It took much longer than it should have but the president of Florida A&M University under whose watch a student died from hazing is no longer head of the school. James Ammons resigned, effective immediately, on Monday.
He had resisted two rather major nudges from his bosses, the members of the Board of Trustees, but eventually handed in his resignation last week with an exit date in October. But when the trustees went into emergency session this Monday, Mr. Ammons agreed to what looks like a handsome buyout, paving the way for the provost, Larry Robinson, to take over as interim president.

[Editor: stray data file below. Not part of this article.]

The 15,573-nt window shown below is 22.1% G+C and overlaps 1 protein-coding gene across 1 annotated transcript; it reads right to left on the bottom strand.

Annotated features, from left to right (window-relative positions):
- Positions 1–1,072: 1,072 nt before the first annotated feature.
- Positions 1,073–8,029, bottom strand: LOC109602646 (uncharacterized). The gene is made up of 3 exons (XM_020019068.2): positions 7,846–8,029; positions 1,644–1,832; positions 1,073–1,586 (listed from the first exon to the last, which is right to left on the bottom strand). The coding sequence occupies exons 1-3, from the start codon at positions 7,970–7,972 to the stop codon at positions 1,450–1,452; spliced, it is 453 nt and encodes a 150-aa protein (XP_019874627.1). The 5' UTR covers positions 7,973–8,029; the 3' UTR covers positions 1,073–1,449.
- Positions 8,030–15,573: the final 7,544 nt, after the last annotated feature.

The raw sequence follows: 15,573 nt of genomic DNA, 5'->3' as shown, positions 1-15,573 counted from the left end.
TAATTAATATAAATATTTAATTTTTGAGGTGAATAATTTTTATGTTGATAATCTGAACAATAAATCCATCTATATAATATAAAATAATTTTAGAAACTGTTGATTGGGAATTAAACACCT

Now it is time to begin restoring the tarnished reputation of one of the nation’s most prestigious historically black universities. That will not be easy, given the now widely acknowledged pattern of violent hazing that led to the death of a drum major, Robert Champion, and criminal charges against several students. No amount of burnishing will remove that stain from FAMU’s image. But the departure of Mr. Ammons can start the process of healing.
It is unclear how much of the work ahead Mr. Robinson can accomplish but he will not be entering unchartered territory without a guide. In May, the Ammons administration unveiled for the Board of Trustees a detailed anti-hazing plan. It was presented by Mr. Robinson.
But there are other difficult areas that must also be tackled, including the university’s finances, and the trustees must give the highest priority to selection of a permanent president.